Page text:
The United States Air Force (USAF) has put out a Request For Information (RFI) for the supply of elevated radar systems that it can supply to Saudi Arabia. The RFI is looking for an “off-the-shelf” system that ideally is already proven in service.
The USAF states it has a preliminary need for thirteen such systems. These should be capable of providing constant day and night detection, tracking and monitoring capability against aerial vehicles intruding into their coverage zone.
The RFI specifies that the system must be capable of performing against difficult low radar-cross-section unmanned aircraft systems (UAS), cruise missiles and low-flying inbound aircraft.
The RFI goes on to state that:
“The combination of terrain masking limitations and earth surface curvature make it economically unfeasible to provide a complete and persistent coverage using ground-based radar assets against potential Air Breathing Threats (ABT). Increasing radar height using an elevated radar system capability is one method that can greatly mitigate the coverage risk and effectively cover large geographical areas and detect low flying ABTs at far greater ranges.”
The specification makes it plain to see what the system is intended to defend against. Throughout the last year, Houthi tribesmen at war with the Saudi government have had a lot of success targeting the Kingdom’s economic infrastructure, particularly the critical oil industry.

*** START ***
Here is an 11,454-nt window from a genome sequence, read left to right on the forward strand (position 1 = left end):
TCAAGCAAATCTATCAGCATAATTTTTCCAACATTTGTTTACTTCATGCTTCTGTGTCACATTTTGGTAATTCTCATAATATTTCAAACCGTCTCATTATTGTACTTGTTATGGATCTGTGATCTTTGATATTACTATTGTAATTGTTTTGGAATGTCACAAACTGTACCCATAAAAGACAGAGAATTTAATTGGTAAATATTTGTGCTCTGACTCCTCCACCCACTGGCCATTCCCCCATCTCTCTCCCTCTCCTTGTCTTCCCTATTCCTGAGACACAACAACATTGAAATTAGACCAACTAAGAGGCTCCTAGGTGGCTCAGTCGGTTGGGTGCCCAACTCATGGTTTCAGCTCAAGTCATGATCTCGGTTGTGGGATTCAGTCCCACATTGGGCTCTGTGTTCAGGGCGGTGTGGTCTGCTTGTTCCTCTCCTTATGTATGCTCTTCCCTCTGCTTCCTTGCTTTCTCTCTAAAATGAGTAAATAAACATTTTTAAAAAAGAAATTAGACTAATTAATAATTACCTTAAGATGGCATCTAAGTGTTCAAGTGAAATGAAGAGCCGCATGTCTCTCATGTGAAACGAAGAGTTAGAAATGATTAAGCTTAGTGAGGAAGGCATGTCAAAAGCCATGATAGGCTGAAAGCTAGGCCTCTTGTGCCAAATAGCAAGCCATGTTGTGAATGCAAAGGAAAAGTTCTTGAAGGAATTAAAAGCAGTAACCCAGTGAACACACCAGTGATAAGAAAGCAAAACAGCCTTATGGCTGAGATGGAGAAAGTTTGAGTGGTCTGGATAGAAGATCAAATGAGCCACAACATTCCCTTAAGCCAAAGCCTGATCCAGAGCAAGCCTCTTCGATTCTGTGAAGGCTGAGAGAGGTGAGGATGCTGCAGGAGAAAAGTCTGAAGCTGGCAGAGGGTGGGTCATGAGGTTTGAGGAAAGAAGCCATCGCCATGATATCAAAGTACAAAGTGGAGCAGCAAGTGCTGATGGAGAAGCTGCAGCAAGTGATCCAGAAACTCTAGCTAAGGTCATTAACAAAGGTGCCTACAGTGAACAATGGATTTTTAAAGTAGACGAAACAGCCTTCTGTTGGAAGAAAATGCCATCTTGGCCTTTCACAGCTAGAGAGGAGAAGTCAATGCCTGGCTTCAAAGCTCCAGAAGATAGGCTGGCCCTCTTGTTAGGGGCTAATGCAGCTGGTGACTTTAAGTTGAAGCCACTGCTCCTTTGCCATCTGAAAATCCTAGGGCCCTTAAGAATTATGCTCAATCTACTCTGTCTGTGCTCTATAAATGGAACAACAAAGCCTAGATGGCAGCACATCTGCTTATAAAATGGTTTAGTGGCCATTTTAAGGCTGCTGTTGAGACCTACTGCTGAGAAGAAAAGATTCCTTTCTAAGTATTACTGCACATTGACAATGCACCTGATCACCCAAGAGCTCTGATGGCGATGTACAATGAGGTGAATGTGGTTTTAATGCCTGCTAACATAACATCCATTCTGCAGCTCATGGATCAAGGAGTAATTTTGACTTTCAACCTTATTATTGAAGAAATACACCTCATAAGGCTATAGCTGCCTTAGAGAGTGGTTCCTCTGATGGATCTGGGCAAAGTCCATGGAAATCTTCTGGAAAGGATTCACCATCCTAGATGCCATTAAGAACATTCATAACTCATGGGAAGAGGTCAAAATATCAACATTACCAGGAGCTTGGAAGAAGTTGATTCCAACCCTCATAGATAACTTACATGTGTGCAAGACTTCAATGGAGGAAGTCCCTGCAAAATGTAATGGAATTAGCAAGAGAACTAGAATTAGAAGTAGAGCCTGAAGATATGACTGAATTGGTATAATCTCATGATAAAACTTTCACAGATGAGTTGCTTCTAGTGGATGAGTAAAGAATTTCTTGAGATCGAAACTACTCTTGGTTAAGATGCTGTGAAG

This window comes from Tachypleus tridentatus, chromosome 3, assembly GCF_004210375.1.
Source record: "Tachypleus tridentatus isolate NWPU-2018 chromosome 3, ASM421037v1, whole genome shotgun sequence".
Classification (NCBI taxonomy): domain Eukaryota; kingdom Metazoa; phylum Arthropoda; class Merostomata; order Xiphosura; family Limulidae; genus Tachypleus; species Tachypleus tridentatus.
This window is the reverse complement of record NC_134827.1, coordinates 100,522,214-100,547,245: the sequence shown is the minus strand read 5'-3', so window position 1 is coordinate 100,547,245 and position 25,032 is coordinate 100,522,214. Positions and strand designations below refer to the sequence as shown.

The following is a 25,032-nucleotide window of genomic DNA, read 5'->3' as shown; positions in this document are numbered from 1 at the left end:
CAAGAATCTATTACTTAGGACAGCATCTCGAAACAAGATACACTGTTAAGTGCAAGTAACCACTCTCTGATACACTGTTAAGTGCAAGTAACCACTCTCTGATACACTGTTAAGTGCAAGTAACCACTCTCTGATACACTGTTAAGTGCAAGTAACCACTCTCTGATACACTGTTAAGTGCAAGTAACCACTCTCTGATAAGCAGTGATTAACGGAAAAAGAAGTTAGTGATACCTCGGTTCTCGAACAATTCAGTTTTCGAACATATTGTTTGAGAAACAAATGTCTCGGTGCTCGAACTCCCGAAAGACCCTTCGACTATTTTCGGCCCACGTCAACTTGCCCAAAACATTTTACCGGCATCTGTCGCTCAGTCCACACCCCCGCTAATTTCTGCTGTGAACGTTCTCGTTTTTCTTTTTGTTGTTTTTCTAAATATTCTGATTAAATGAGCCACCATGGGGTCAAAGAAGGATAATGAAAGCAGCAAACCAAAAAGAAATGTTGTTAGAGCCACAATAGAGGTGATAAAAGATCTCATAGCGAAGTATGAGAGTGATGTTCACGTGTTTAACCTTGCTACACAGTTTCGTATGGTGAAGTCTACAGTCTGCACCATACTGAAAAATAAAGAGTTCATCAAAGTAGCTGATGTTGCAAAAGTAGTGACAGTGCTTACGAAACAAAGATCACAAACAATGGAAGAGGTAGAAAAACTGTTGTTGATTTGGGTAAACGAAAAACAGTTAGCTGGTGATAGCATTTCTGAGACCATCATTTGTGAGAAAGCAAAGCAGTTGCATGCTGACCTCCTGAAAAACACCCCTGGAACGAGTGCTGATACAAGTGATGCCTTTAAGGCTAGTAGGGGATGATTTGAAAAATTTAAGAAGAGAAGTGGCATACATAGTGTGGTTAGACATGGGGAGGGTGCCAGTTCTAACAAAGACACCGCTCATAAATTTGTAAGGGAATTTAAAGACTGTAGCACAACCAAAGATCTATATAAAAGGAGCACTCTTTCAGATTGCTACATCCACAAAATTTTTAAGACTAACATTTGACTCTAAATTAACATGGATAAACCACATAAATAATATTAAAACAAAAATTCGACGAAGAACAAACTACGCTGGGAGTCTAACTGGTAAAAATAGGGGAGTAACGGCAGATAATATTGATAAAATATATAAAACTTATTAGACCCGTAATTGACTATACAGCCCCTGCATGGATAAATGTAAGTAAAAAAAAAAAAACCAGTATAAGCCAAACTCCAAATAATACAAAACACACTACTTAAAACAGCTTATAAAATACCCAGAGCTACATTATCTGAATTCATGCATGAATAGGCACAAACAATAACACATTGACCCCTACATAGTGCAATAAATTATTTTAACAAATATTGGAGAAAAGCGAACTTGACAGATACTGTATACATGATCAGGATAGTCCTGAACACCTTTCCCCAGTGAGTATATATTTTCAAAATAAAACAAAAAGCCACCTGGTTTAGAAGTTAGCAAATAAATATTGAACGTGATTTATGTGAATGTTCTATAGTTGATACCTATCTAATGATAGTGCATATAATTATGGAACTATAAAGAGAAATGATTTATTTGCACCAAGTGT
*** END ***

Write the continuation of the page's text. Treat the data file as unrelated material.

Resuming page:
Supported by Iran, the Houthi have also began to utilise cruise missiles, with the most recent attack on oil facilities taking place in November. In September, one attack alone caused chaos in the markets when it halved Saudi oil production for a period, which represented a cut of 5% in global oil production.
With Saudi air defenses proving worryingly porous to the threat and the subsequent effect on the global economy, it is hardly surprising that the United States wishes to shore up said defenses to protect what are, in essence, critical global economic assets.
Now it remains to be seen which system it chooses. The RFI specifically states that a ground based system is unable to properly provide the coverage required and therefore seems to indicate that a balloon-based system would be preferable.
Here the choices appear to be between one of the Lockheed Martin Aerostat Systems, which are in use protecting the United States southern border, or the Israeli ELM-2083 which is expressly designed to counter the sort of threat faced by the Saudis.
In fact, one has to wonder at the timing of the RFI. With the rapid and vast improvement in Israeli-Arab relations occurring currently, perhaps the USAF is simply brokering the deal for the two. The Saudis, though apparently more receptive to Israel, are not at the stage of dealing with them in complete transparency yet.
However, with both nations having Iranian and Turkish motives very much in the forefront of their respective defense concerns, the desire for the two to work together – even if through the United States as a middle-man – is understandable.